# Homework Help: Quadriateral Max/Min Question

1. Jun 2, 2007

### BayernBlues

1. The problem statement, all variables and given/known data

The diagonals of a quadrilateral are perpendicular. The sum of the lengths of the diagonals is 6cm. What is the maximum area of such a quadrilateral?

2. Relevant equations

3. The attempt at a solution

let x and y be the lengthes of the diagonals. Then the area of the quadrilateral is calculated by:

a = ½ * x * y

From the given conditions you know: x + y = 6 ==> y = 6 - x

Plug in the term for y into the first equation:

a(x) = ½*x*(6 - x) = -½x² + 3x

I do not know what to do from here. I know that there is a graphing method but I'd rather do it through differentiation so could someone do the solution that way. The answer should be y=3 and x=3 so the dimensions are 3 x 3 I think.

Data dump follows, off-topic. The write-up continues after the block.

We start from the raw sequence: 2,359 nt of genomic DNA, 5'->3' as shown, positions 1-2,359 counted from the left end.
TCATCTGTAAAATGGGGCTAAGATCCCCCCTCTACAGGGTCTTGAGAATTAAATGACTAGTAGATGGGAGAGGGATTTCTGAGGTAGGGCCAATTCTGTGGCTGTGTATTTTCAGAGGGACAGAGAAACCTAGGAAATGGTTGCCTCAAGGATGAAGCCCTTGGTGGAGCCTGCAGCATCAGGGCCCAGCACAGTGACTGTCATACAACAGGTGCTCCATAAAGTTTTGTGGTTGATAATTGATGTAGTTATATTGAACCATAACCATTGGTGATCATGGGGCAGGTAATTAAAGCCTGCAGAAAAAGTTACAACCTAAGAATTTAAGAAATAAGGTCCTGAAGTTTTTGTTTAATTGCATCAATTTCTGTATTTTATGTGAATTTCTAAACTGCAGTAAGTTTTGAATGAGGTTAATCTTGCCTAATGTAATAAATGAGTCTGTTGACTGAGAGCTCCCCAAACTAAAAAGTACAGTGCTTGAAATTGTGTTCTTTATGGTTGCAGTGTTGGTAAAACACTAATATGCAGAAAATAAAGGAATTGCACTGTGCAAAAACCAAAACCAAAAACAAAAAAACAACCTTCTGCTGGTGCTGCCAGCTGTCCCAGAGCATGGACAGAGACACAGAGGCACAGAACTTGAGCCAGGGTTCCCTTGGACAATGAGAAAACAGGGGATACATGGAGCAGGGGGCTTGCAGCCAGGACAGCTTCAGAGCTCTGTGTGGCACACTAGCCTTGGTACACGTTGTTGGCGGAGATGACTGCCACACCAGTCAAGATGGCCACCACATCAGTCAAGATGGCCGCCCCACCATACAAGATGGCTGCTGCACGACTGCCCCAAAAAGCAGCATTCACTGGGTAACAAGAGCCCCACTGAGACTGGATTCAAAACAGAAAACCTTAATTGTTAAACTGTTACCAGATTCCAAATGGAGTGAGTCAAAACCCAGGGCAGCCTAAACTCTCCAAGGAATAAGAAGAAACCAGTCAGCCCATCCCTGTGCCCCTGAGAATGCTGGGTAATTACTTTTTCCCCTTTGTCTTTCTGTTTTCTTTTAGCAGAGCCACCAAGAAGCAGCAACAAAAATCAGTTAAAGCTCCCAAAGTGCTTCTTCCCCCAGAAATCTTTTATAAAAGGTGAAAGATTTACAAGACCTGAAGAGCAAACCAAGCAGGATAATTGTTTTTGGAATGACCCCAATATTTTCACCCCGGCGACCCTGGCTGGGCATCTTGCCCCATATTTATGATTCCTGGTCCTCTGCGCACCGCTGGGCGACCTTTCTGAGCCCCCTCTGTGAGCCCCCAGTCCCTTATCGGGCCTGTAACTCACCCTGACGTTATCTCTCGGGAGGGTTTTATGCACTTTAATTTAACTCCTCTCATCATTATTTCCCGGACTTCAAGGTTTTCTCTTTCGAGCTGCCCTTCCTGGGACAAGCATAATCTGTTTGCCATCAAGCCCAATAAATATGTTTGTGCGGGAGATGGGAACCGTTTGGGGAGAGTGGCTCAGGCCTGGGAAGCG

2. Jun 2, 2007

### neutrino

Do you know how to find the extrema(maxima and minima) of a given function with respect to a variable?

3. Jun 2, 2007

### BayernBlues

I'm more confused now. If I differentiate a(x), this is what happens
a'(x)=2/2 x + 3
0= x + 3
x= -3

y= 6 - x
y = 6 - (-3)
y= 9

So the dimensions are 9 x 3? That doesn't seem right.

4. Jun 2, 2007

### neutrino

You missed the minus sign.

5. Jun 2, 2007

### BayernBlues

6- -3 is 9.

I'm going over it and that's still the only answer I get for some reason.

6. Jun 2, 2007

### neutrino

I meant when you differentiated the original equation.